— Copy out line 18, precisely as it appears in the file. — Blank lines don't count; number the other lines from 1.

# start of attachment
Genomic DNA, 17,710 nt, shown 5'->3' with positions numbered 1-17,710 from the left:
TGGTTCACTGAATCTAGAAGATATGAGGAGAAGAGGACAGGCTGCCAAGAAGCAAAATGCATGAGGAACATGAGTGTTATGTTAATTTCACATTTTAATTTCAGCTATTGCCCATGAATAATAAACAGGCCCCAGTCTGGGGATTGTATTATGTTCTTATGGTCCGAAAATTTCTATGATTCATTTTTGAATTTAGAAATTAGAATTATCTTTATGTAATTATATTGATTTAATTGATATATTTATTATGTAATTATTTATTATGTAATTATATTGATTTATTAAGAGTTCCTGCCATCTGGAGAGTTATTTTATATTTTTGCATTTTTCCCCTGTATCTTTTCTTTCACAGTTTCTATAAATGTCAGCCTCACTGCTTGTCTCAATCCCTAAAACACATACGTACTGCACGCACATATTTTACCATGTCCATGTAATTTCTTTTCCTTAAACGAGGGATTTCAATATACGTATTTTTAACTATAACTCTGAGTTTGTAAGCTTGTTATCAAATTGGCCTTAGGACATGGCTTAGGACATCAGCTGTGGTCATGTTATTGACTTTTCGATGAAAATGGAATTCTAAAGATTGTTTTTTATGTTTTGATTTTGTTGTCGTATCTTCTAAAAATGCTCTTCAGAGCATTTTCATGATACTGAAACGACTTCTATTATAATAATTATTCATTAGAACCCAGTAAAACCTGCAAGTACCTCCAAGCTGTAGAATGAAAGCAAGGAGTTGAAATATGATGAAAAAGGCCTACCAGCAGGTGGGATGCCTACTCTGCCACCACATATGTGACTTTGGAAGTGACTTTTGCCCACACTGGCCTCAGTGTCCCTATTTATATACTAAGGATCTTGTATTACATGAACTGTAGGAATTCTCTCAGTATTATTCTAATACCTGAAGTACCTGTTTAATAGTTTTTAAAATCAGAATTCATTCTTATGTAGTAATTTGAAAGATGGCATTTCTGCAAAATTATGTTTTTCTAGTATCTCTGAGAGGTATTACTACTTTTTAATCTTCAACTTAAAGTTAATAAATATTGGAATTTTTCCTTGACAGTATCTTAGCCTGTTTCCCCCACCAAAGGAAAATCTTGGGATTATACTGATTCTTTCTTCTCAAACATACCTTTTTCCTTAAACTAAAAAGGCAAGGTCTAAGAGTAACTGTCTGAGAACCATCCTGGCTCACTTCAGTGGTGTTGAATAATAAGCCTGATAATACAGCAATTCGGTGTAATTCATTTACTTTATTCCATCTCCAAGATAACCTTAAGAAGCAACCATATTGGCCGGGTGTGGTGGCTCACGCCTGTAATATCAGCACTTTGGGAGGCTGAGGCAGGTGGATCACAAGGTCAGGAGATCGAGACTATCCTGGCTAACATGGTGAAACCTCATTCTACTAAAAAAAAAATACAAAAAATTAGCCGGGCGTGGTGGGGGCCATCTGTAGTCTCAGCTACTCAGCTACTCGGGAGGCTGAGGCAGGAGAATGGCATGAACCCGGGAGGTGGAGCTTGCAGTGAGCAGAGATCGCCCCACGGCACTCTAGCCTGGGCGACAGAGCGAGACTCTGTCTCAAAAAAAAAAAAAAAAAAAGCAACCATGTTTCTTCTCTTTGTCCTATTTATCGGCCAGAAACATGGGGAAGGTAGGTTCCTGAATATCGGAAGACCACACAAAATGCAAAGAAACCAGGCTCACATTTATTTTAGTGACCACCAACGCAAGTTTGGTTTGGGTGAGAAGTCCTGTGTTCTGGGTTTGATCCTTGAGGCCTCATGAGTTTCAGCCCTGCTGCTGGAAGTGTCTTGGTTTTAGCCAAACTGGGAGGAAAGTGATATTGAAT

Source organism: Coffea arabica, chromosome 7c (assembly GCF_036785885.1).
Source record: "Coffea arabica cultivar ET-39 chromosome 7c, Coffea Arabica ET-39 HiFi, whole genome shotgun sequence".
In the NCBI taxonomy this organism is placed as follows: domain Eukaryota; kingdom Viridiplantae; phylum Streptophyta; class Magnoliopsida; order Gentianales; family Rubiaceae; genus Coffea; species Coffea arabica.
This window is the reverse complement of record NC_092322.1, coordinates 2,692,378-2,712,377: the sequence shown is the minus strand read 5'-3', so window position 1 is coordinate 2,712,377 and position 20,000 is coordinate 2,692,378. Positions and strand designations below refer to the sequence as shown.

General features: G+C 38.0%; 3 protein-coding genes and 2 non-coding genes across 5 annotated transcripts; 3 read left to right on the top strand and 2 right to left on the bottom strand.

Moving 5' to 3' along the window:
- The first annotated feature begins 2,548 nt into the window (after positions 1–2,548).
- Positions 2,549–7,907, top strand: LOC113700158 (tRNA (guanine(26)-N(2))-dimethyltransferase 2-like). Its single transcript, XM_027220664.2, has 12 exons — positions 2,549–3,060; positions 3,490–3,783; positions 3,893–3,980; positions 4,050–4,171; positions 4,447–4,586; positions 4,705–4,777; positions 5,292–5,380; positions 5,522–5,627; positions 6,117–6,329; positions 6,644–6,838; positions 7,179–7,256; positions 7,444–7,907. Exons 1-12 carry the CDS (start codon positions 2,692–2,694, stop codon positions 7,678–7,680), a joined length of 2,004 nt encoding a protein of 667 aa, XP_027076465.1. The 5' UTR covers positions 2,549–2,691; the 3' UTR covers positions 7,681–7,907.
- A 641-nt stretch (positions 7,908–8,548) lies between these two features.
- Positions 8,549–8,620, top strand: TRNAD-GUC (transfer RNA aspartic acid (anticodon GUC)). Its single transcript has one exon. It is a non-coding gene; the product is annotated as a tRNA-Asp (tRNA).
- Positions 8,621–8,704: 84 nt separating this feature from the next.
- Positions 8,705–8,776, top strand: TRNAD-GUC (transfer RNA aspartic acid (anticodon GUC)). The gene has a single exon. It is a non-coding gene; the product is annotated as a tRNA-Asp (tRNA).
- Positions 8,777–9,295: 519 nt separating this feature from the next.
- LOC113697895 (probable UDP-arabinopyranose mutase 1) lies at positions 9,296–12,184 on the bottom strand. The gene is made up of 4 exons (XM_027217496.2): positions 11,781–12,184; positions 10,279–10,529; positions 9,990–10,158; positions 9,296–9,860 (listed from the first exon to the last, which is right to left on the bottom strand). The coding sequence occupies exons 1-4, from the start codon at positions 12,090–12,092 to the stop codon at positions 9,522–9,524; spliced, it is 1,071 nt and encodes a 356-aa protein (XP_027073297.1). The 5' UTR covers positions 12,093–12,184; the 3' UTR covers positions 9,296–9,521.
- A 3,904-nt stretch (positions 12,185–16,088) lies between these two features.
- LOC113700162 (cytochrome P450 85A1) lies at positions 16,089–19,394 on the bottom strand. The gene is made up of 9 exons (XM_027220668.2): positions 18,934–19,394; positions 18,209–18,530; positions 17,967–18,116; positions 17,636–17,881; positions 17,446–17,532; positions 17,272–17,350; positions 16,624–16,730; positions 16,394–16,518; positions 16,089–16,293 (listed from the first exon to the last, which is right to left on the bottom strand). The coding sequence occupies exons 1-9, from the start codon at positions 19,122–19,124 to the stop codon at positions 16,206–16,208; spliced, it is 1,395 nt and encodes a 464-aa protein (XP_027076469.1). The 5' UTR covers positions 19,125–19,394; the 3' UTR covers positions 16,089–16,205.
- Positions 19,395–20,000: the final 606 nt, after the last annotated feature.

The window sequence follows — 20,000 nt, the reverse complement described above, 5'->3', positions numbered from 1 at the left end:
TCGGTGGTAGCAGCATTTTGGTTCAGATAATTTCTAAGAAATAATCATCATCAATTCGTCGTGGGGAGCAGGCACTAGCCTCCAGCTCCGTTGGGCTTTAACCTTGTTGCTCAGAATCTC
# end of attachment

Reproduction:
- LOC113700162 (cytochrome P450 85A1) lies at positions 16,089–19,394 on the bottom strand. The gene is made up of 9 exons (XM_027220668.2): positions 18,934–19,394; positions 18,209–18,530; positions 17,967–18,116; positions 17,636–17,881; positions 17,446–17,532; positions 17,272–17,350; positions 16,624–16,730; positions 16,394–16,518; positions 16,089–16,293 (listed from the first exon to the last, which is right to left on the bottom strand). The coding sequence occupies exons 1-9, from the start codon at positions 19,122–19,124 to the stop codon at positions 16,206–16,208; spliced, it is 1,395 nt and encodes a 464-aa protein (XP_027076469.1). The 5' UTR covers positions 19,125–19,394; the 3' UTR covers positions 16,089–16,205.